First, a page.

Andriy Shevchenko was the hero for co-hosts Ukraine as they came from behind to beat Sweden and go top of Group D.
The 35-year-old scored two headers in the space of six minutes to turn the game in his side's favour after Zlatan Ibrahimovic had given Sweden a second-half lead.
The Swedes applied a lot of late pressure in search of an equaliser.
"Shevchenko is past his best - we all know that. But going further back into his career he scored some fantastic headed goals. I don't know the man but I'm pleased for him and the Ukrainian people. Watching the game in Donetsk you could see the enjoyment on the faces of families here that 'we've won'. It's a fantastic experience to be part of."
But the home nation and their talismanic striker were not to be denied an important opening win.
Regardless of what Shevchenko achieves at this tournament his status as a legendary figure in Ukrainian football is secure, following a near 15-year international career that has seen him average close to a goal every two games in 108 caps.
There were suggestions that the 35-year-old would not even be included in Oleg Blokhin's squad as the coach looked to usher in a new, exciting generation of Ukrainian players, with the 59-year-old former Soviet Union international stating that "names do not play football... if they did, I could be playing now".
Blokhin will be thankful now that he gambled on including the aging forward for what is to be the player's final international tournament.
The lightning pace that saw Shevchenko terrorise defences during his first spell with Dynamo Kiev and in a free-scoring career with AC Milan in Italy may be gone as a result of age and a succession of injuries, but his mind remains sharp.
It was this that helped him score his 47th and 48th international goals. It is hard to imagine any of the previous 46 were as important.
He was a largely peripheral figure during a first half that the Ukraine had the better of, barring one glorious opening that saw him get in behind the Sweden back-line on the right but drag his shot from 10 yards wide of the far post.
The heat was perhaps taken off him by the fact that the highly rated Yevhen Konoplyanka was even more wasteful for the home side, spurning a trio of decent chances, the best of which saw him volley over at the back post with the goal seemingly at his mercy.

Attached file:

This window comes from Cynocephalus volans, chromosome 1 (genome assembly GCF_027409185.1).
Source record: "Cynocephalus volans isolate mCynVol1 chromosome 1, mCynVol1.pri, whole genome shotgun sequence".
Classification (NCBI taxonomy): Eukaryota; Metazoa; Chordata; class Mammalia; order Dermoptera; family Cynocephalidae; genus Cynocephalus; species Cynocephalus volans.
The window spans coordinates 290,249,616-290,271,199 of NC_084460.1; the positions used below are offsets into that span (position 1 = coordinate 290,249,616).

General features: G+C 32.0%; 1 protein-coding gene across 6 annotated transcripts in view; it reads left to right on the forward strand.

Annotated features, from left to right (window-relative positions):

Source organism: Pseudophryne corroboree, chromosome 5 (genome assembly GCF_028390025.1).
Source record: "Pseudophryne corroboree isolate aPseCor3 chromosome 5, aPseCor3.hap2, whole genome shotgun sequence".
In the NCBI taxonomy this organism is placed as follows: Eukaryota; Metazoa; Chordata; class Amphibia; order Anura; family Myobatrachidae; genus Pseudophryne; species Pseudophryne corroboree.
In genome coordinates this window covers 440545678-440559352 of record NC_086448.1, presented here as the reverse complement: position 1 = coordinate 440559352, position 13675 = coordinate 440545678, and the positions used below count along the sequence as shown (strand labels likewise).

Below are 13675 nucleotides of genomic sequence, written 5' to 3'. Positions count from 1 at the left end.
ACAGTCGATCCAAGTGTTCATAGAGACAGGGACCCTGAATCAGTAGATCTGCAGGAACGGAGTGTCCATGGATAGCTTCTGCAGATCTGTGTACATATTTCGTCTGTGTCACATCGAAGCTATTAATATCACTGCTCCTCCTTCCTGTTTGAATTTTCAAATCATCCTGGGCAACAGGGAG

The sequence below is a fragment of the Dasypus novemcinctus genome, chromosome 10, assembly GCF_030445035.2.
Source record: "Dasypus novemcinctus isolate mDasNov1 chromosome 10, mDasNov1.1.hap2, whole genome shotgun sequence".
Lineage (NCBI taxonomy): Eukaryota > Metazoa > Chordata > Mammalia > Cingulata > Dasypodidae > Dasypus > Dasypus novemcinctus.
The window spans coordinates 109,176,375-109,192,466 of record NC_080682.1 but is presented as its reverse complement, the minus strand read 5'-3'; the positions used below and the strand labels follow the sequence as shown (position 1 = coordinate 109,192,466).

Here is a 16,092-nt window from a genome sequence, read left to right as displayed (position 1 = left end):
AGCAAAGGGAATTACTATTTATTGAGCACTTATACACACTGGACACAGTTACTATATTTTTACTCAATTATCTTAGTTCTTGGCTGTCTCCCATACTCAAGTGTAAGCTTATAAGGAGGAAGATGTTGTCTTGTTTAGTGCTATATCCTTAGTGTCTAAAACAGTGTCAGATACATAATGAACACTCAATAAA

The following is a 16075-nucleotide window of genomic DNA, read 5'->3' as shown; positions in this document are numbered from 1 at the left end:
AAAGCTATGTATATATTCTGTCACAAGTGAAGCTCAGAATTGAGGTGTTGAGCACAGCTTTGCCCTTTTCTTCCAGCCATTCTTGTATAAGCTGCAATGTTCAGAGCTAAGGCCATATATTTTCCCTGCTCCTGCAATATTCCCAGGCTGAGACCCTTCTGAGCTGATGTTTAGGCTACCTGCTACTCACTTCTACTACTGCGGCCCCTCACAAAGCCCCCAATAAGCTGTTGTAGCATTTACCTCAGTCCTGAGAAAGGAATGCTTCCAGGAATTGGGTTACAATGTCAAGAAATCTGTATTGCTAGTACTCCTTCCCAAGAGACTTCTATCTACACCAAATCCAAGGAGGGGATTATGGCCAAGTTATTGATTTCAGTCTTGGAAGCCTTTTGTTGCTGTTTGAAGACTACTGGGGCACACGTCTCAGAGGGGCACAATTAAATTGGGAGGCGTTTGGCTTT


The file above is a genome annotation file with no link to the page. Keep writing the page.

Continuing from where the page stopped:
However, in a six-minute burst either side of the hour mark, Shevchenko reaffirmed his legendary status to convert a one-goal deficit into a one-goal lead.
Seven minutes into the second half, Sweden's own talismanic forward Ibrahimovic had made up for hitting a post with a clear close-range header in the first period by giving his side the lead, slotting in from six yards out following a neat low cross from Kim Kallstrom.
- Why he chose number 7 shirt - "Sheva" means seventh in Hebrew
- Third highest scorer in history of European club competition (behind Raul and Ruud van Nistelrooy)
- Married to US supermodel Kristen Pazik
- Good friend of Giorgio Armani and owns two Armani boutiques in Kiev
- Aged 14, was top scorer in "Ian Rush Cup" and presented with a pair of the Welsh striker's boots
- His father was a tank commander in the Soviet Army
- Grew up in village of Dvirkivshchyna and evacuated after Chernobyl disaster in April 1986
However, just moments later, Shevchenko got ahead of marker Olof Mellberg to head home Andriy Yarmolenko's cross and send the Olympic Stadium wild.
These celebrations were nothing, though, compared to what was to come when the Dynamo Kiev striker's superb movement again bought him space, this time at the near post, to glance in a header from a corner.
With defeat staring them in the face, Sweden pushed forward for a leveller.
Ibrahimovic came close with a stinging drive from the edge of the box, which Andriy Pyatov did well to save, admittedly with a touch of fortune, and substitute Johan Elmander spurned a glorious opportunity by blazing wide from a superb position in the box.
Finally, Mellberg came within inches of breaking home hearts with a volley at the back post that landed on the roof of the net.
Soon after that, the final whistle blew to send the Olympic Stadium into raptures once again.
Shevchenko had already left the field 10 minutes earlier to a standing ovation. He had earned it.
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